Trans rights are under attack. With a proliferation of anti-trans legislation this year, from denying gender-affirming care to prohibiting educators from even discussing gender identity in schools, the cultural backlash feels swift and sudden. However, America actually has a long history of anti-transness—it’s just missing from the mainstream narrative of the gay rights movement. Enter The Stroll, a new documentary that premieres tonight on HBO.
The title refers to the west side of 14th street in New York City’s Meatpacking District where, from roughly the ’70s to the early ’00s, trans women (mostly women of color) engaged in sex work to survive. One of those women is Kristen Lovell, who co-directs here with Zackary Drucker. Guided by Lovell’s personal experience, the film uses interviews with fellow sex workers, archival footage and even animation to illuminate a sprawling history of transness in New York City.
Arguably the film’s strongest tools are the firsthand interviews Lovell conducts with former colleagues. There’s Lady P, who describes the way she would sometimes break into the meat trucks sitting at loading docks overnight to “do what mother does best” with her clients. There’s Carey, who suddenly grows self-conscious as she describes what her clients would typically ask for only for Lovell to laugh with her and joke that it’s called “pegging” now. In these and pretty much every interview, because Lovell knows these women personally, there’s a real frankness and intimacy to each conversation. She shares a shorthand and comfort with her subjects that another filmmaker would have to earn.
That said, while those interviews give the film an insider perspective, Lovell constantly ties the world of The Stroll to a larger historical narrative. Take the moment when Lovell drops the extraordinary fact that she met trans icon and trailblazer of the gay rights movement, Sylvia Rivera, in the summer of 2000. That meeting becomes a jumping off point to talk about the way that, despite being a leader of the movement in New York City post-Stonewall, Rivera and trans issues were pushed to the fringes in order to make the fight for gay rights more palatable to straight culture. Using archival footage, Lovell juxtaposes Rivera being booed at a Pride march in 1973 with footage of Rivera living in a shantytown on the West Side Highway decades later. It’s a striking passage, but it’s made even sharper by the footage shown a few moments later, when Lovell and some of the former Stroll workers marvel that Little Island, one of NYC’s newest (and largely privately-funded) public parks, sits where Rivera’s encampment once stood.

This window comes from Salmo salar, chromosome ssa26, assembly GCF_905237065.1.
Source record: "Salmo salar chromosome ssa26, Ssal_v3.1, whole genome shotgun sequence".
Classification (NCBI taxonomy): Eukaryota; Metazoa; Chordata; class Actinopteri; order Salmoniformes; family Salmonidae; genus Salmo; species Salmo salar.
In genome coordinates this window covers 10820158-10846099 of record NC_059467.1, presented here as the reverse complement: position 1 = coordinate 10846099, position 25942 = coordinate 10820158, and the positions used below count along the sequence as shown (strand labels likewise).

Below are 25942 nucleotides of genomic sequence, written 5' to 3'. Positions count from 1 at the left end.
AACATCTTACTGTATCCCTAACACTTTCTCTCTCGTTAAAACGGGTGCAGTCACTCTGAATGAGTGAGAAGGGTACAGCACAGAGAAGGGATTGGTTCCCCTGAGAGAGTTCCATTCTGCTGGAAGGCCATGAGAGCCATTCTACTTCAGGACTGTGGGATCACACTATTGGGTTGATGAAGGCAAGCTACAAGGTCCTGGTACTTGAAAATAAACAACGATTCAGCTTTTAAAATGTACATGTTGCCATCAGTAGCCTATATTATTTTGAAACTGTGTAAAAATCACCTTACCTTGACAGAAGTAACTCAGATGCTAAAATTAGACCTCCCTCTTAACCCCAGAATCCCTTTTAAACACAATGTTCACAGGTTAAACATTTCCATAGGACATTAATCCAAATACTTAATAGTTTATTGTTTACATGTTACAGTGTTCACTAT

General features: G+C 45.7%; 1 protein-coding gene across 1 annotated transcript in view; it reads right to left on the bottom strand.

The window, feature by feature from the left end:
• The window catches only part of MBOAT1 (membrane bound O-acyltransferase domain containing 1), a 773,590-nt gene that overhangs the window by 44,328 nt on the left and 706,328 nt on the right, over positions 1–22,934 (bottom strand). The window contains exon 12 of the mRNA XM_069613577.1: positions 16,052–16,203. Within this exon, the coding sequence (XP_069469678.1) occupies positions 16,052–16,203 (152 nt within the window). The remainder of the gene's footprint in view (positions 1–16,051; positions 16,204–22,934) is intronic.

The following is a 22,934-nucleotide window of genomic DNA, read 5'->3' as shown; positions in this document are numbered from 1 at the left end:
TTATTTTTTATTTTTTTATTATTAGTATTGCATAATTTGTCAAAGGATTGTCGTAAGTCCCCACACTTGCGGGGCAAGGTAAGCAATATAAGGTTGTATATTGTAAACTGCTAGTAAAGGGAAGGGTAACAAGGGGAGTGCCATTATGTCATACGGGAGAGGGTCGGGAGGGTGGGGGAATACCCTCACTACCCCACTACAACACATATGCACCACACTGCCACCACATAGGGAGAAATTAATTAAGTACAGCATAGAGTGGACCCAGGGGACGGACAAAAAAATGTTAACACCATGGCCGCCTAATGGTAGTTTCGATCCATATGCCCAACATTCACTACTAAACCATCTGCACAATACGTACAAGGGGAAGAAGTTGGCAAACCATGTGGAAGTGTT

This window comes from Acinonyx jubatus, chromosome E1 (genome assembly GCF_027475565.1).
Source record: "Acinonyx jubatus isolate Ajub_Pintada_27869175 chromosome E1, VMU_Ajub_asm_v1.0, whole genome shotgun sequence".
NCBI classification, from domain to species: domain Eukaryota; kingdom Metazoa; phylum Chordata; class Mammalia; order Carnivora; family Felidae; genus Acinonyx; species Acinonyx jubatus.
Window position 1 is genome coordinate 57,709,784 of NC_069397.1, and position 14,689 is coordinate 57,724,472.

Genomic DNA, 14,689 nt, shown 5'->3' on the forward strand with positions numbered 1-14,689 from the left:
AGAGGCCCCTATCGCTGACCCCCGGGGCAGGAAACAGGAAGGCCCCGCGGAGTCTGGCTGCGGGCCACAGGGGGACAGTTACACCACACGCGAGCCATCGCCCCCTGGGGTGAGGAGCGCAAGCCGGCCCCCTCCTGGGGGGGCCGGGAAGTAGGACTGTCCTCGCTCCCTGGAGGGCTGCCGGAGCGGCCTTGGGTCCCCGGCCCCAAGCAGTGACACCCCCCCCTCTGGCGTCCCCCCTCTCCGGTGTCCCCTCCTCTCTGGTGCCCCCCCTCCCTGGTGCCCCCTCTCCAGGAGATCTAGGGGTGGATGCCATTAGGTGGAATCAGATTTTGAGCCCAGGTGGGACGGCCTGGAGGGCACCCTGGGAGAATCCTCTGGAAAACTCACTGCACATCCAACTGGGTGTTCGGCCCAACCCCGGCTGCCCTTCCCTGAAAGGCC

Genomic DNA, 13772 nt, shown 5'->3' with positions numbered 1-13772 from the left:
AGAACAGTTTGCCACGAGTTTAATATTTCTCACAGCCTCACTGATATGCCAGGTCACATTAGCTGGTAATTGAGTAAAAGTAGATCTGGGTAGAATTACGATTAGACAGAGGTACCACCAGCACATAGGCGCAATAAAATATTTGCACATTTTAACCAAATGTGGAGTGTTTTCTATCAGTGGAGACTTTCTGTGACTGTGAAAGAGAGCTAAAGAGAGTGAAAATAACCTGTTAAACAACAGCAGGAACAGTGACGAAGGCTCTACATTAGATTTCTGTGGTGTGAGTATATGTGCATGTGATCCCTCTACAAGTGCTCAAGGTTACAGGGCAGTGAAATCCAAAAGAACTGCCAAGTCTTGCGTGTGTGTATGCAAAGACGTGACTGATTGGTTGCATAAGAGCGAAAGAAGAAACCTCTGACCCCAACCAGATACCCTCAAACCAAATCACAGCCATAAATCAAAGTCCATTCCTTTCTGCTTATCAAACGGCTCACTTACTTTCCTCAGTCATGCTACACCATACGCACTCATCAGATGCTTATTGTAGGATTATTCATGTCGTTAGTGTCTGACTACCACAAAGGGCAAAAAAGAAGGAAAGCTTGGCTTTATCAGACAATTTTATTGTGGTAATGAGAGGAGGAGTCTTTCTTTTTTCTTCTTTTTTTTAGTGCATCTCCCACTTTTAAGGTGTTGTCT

Indeed, perhaps the film’s most impressive feat of history is tying what happened to The Stroll to the larger history of New York City’s gentrification. While sections that trace the way 9/11 forever changed sex work in the city or devastatingly critique the cops and politicians who criminalized trans women’s very existence are brilliant, perhaps the most infuriating involves interviews with Harry, a “neighborhood activist” who lived near The Stroll. As Harry proudly describes the way he and fellow members of Villagers Against Crime would take down license plates and then use the DMV to track down the owners, threatening to out them to their families and employers, it’s impossible not to be horrified. And while it’s frankly shocking Lovell got an interview with someone like Harry, it also reflects just how many perspectives she and Drucker manage to fold into their film.
However, while The Stroll is impressive for just how much ground it covers, because its focus is so wide, there are times when it leaves the viewer wishing for more information. Take the section where former Stroll regular Tabytha talks about her time in prison, not in the “alternative lifestyle housing” at Rikers Island, which separated trans and queer inmates from the general population, but in the much harsher conditions of a prison upstate. Faced with racism and constant threats to her safety because of her transness, Tabytha says she turned to violence to protect herself. As she puts it, “I turned into a monster.”
Though we see an animated sequence of a disembodied hand using a razor and a toothbrush to create a weapon and Tabytha explains that her 5-7 year sentence turned into 14 as a result of what she did, both she and the film are vague on what she and women like her experience while incarcerated. Admittedly, perhaps the film doesn’t need that. There are many accounts both real and fictional describing the horrors of prison for trans women, but for a film both so willing to go into the messy, true details of its subjects’ lives and offer harsh critiques, this feels like the filmmakers pulling their punches.
Still, it’s hard to argue with Lovell and Drucker giving Tabytha this bit of grace. At its core, The Stroll is about giving dignity back to a group of people who’ve had their personhood systematically denied for decades. Perhaps we as an audience should consider that we simply are not entitled to know every horror these people have experienced in order to sympathize with them. Seeing Izz burst into tears while standing on The Stroll in the present day, lamenting “the things we had to do,” it should be enough to know that the trauma exists and that it’s our responsibility to make sure future generations aren’t forced into the same impossible decisions.